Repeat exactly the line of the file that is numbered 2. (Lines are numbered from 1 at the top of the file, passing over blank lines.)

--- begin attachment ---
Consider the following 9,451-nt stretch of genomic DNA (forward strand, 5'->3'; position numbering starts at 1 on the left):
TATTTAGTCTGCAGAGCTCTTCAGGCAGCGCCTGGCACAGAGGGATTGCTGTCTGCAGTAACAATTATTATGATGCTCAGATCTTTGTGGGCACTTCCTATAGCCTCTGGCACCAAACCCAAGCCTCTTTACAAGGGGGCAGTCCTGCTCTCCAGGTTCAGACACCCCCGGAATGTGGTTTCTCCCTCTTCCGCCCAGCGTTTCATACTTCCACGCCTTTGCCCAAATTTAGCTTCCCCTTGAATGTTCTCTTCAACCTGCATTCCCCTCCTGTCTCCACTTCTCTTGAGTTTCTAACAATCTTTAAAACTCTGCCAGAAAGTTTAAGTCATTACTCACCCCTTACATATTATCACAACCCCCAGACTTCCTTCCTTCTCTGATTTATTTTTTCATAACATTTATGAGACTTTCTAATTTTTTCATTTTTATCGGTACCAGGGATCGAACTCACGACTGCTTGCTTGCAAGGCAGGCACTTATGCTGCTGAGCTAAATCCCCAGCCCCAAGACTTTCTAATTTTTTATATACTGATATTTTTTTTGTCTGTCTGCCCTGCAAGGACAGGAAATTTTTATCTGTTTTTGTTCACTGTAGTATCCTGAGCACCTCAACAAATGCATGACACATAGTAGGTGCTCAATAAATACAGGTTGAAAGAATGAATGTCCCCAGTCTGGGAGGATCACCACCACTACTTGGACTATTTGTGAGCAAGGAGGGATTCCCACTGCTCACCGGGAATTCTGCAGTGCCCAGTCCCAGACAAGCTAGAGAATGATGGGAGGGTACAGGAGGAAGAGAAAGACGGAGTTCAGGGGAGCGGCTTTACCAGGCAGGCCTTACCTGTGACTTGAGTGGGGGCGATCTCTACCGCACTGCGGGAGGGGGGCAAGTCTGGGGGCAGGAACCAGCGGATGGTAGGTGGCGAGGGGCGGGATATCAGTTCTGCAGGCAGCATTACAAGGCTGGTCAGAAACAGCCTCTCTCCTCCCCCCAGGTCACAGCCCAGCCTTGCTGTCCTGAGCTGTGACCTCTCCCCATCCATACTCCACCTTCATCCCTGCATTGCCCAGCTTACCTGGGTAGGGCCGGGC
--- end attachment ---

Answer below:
TATTTAGTCTGCAGAGCTCTTCAGGCAGCGCCTGGCACAGAGGGATTGCTGTCTGCAGTAACAATTATTATGATGCTCAGATCTTTGTGGGCACTTCCTATAGCCTCTGGCACCAAACCCAAGCCTCTTTACAAGGGGGCAGTCCTGCTCTCCAGGTTCAGACACCCCCGGAATGTGGTTTCTCCCTCTTCCGCCCAGCGTTTCATACTTCCACGCCTTTGCCCAAATTTAGCTTCCCCTTGAATGTTCTCTTCAACCTGCATTCCCCTCCTGTCTCCACTTCTCTTGAGTTTCTAACAATCTTTAAAACTCTGCCAGAAAGTTTAAGTCATTACTCACCCCTTACATATTATCACAACCCCCAGACTTCCTTCCTTCTCTGATTTATTTTTTCATAACATTTATGAGACTTTCTAATTTTTTCATTTTTATCGGTACCAGGGATCGAACTCACGACTGCTTGCTTGCAAGGCAGGCACTTATGCTGCTGAGCTAAATCCCCAGCCCCAAGACTTTCTAATTTTTTATATACTGATATTTTTTTTGTCTGTCTGCCCTGCAAGGACAGGAAATTTTTATCTGTTTTTGTTCACTGTAGTATCCTGAGCACCTCAACAAATGCATGACACATAGTAGGTGCTCAATAAATACAGGTTGAAAGAATGAATGTCCCCAGTCTGGGAGGATCACCACCACTACTTGGACTATTTGTGAGCAAGGAGGGATTCCCACTGCTCACCGGGAATTCTGCAGTGCCCAGTCCCAGACAAGCTAGAGAATGATGGGAGGGTACAGGAGGAAGAGAAAGACGGAGTTCAGGGGAGCGGCTTTACCAGGCAGGCCTTACCTGTGACTTGAGTGGGGGCGATCTCTACCGCACTGCGGGAGGGGGGCAAGTCTGGGGGCAGGAACCAGCGGATGGTAGGTGGCGAGGGGCGGGATATCAGTTCTGCAGGCAGCATTACAAGGCTGGTCAGAAACAGCCTCTCTCCTCCCCCCAGGTCACAGCCCAGCCTTGCTGTCCTGAGCTGTGACCTCTCCCCATCCATACTCCACCTTCATCCCTGCATTGCCCAGCTTACCTGGGTAGGGCCGGGC